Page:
In the present study, the C-index, calibration curves, and decision curves were used to comprehensively evaluate the final model for resolution, reliability, and clinical application value. In addition, a nomogram was created for use by clinicians. At the same time, the risk groups were stratified according to total survival, and a series of results showed that the prediction model was stable, with good resolution, reliability, and net gain.

At the same time, the model developed in this research provides a quantitative prognostic assessment for individual patients. In this study, postoperative chemotherapy was included in the construction of the prediction model, and multi-impact analysis suggested that postoperative chemotherapy is an independent prognostic factor for the prognosis of stage II/III colon cancer. Therefore, compared with radical surgery alone, our model can evaluate postoperative The efficacy of adjuvant chemotherapy.

Example 1: two postoperative patients with stage II colon cancer, both aged 60 years (approximately 8 points), both with stage N0 (0 points), PNI 40 (approximately 85 points), CA199 of 30 U/mL (30 points), and a high degree of tissue differentiation (0 points). One patient received postoperative chemotherapy (0 points), while the other patient did not (25 points). According to the nomogram, these two patients had three-year OS of 93% and 75% respectively, and five-year OS was 86% and 65%, respectively.

Example 2: two postoperative patients with stage III colon cancer, both aged 70 years (approximately 10 points), both with stage N2 (33 points), PNI of 45 (approximately 80 points), CA199 of 30 U/mL (30 points), and well-differentiated tumor cells (0 points). One patient received postoperative chemotherapy (0 points), while the other patient did not (25 points). The three-year OS of the patients was 75% and 37%, respectively. The annual OS rates were 63% and 22%, respectively. Therefore, through the above examples, doctors will be better able to formulate beneficial individualized treatment and follow-up plans for patients with different prognosis based on patient scores.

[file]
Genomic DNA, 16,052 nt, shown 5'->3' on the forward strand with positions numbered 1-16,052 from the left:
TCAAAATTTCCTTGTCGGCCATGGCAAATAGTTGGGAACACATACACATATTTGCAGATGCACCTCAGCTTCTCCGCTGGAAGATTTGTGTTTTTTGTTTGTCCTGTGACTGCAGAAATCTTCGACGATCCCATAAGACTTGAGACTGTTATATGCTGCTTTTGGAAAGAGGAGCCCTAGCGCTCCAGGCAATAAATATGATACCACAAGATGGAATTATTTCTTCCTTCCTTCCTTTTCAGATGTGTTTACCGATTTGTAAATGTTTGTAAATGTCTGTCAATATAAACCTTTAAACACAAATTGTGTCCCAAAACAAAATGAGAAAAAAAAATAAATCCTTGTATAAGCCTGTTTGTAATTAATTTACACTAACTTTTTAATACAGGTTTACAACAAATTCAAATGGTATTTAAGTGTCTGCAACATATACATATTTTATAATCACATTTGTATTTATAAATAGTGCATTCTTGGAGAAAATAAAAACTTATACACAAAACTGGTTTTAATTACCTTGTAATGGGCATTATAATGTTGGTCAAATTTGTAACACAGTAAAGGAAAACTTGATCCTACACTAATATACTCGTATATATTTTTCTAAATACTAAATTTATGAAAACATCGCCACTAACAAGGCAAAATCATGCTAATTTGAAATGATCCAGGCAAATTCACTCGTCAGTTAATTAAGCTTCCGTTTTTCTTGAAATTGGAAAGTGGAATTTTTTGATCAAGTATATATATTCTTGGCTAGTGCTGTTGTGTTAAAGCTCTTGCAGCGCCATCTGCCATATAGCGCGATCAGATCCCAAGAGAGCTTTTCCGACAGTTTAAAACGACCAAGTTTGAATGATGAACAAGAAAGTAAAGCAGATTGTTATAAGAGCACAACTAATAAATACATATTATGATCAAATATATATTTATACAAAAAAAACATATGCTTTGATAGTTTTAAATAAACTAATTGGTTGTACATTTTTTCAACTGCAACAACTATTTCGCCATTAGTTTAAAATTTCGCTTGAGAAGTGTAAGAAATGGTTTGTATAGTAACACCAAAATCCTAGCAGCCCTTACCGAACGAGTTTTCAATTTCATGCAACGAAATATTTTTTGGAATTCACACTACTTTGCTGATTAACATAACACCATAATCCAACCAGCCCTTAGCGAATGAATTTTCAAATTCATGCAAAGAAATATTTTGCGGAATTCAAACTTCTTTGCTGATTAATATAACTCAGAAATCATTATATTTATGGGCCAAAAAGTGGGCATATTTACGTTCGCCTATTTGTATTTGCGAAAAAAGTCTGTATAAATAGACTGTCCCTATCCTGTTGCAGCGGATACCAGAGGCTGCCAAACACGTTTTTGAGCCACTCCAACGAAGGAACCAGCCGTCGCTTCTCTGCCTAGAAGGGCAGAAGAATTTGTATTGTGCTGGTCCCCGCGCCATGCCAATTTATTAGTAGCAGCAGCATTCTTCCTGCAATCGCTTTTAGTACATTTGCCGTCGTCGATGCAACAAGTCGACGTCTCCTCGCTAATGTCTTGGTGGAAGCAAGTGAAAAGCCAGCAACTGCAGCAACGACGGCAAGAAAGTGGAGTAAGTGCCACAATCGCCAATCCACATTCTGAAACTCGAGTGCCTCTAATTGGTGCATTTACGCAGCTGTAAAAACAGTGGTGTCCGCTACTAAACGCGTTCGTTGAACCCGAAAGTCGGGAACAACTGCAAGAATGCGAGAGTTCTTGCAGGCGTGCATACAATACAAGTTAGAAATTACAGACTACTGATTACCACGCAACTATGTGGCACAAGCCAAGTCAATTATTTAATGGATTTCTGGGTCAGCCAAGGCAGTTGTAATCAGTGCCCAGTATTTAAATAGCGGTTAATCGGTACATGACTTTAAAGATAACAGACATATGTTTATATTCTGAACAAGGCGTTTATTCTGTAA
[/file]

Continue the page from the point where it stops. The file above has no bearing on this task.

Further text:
There are currently no other prediction models specifically designed for patients with colon cancer in stage II/III, the stage with the most cases. Although the prognosis of stage II/III colon cancer is better than that of stage IV, there are still many limitations to its treatment. Therefore, this study has the following advantages and clinical value: (1) it has, for the first time, constructed a predictive model for patients with stage II/III colon cancer. This model will help clinicians to predict the prognosis of patients with colon cancer and to guide clinical treatment, (2) the indicators used in the final model are all clinically accessible, supporting the ease of use and extensibility of the model, and (3) the nomogram created for the model presents the results clearly and accessibly.